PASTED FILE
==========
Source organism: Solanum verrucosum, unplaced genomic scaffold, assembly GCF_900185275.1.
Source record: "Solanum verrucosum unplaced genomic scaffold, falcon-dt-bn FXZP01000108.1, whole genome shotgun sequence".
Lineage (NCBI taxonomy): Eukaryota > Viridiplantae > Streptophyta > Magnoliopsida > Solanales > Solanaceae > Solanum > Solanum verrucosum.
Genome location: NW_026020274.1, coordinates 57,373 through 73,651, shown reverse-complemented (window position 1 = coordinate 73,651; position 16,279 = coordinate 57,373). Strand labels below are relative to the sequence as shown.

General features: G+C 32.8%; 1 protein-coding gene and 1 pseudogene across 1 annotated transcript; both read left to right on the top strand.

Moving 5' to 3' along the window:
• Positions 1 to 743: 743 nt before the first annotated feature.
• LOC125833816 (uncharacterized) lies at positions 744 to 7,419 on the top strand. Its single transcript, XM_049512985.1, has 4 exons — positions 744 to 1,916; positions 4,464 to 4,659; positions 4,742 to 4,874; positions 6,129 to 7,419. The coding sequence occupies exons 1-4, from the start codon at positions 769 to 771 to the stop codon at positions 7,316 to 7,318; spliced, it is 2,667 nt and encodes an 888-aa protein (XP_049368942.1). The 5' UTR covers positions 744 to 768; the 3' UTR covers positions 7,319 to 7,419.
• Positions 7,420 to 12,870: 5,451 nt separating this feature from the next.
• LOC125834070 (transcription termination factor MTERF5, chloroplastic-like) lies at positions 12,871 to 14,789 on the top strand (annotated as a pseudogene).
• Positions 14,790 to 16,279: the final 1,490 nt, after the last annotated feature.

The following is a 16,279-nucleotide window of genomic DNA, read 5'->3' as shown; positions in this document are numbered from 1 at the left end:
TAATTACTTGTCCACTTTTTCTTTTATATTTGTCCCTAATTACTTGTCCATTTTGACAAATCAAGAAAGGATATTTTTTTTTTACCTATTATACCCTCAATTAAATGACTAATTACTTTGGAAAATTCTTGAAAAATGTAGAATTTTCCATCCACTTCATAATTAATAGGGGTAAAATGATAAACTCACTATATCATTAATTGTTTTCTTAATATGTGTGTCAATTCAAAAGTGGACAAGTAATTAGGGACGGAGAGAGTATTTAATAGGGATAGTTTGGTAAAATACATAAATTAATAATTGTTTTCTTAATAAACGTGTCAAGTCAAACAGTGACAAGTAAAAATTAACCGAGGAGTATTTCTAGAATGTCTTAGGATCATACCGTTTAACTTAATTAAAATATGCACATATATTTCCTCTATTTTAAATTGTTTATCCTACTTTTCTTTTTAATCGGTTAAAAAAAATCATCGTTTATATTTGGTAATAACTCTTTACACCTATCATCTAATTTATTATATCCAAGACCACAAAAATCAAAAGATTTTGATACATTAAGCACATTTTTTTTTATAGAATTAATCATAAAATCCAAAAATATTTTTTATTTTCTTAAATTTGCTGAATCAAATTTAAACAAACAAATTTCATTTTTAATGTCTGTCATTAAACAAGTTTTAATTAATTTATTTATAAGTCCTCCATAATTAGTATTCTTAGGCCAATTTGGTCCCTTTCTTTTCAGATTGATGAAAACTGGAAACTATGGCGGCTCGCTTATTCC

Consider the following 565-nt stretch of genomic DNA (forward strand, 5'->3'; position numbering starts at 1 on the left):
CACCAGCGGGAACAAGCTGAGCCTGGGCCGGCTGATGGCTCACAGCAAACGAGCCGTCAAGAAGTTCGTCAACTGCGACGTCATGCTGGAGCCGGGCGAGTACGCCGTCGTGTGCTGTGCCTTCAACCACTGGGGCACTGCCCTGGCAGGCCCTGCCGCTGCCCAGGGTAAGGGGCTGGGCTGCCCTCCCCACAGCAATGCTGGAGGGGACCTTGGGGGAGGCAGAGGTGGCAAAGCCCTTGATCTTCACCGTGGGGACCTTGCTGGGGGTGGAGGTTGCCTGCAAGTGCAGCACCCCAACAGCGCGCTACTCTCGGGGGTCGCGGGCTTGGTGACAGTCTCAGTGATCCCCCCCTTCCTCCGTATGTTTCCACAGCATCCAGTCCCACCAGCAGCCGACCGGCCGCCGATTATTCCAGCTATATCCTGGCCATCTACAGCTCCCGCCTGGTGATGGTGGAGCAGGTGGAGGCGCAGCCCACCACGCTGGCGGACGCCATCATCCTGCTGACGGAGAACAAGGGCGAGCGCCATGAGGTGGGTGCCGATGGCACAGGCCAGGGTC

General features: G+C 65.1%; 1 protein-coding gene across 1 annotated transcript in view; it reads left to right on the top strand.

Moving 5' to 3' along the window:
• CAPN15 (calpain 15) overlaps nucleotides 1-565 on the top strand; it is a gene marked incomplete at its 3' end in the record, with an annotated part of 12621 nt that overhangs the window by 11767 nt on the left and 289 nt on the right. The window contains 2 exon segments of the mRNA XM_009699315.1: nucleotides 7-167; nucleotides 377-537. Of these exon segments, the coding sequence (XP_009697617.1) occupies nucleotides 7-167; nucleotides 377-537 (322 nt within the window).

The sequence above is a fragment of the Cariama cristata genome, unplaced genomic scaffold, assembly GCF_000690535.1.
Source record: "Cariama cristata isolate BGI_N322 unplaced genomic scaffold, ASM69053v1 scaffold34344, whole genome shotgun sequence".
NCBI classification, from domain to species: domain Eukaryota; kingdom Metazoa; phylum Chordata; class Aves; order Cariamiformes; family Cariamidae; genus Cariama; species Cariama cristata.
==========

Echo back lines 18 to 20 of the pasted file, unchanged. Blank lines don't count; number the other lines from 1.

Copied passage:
• CAPN15 (calpain 15) overlaps nucleotides 1-565 on the top strand; it is a gene marked incomplete at its 3' end in the record, with an annotated part of 12621 nt that overhangs the window by 11767 nt on the left and 289 nt on the right. The window contains 2 exon segments of the mRNA XM_009699315.1: nucleotides 7-167; nucleotides 377-537. Of these exon segments, the coding sequence (XP_009697617.1) occupies nucleotides 7-167; nucleotides 377-537 (322 nt within the window).

The sequence above is a fragment of the Cariama cristata genome, unplaced genomic scaffold, assembly GCF_000690535.1.
Source record: "Cariama cristata isolate BGI_N322 unplaced genomic scaffold, ASM69053v1 scaffold34344, whole genome shotgun sequence".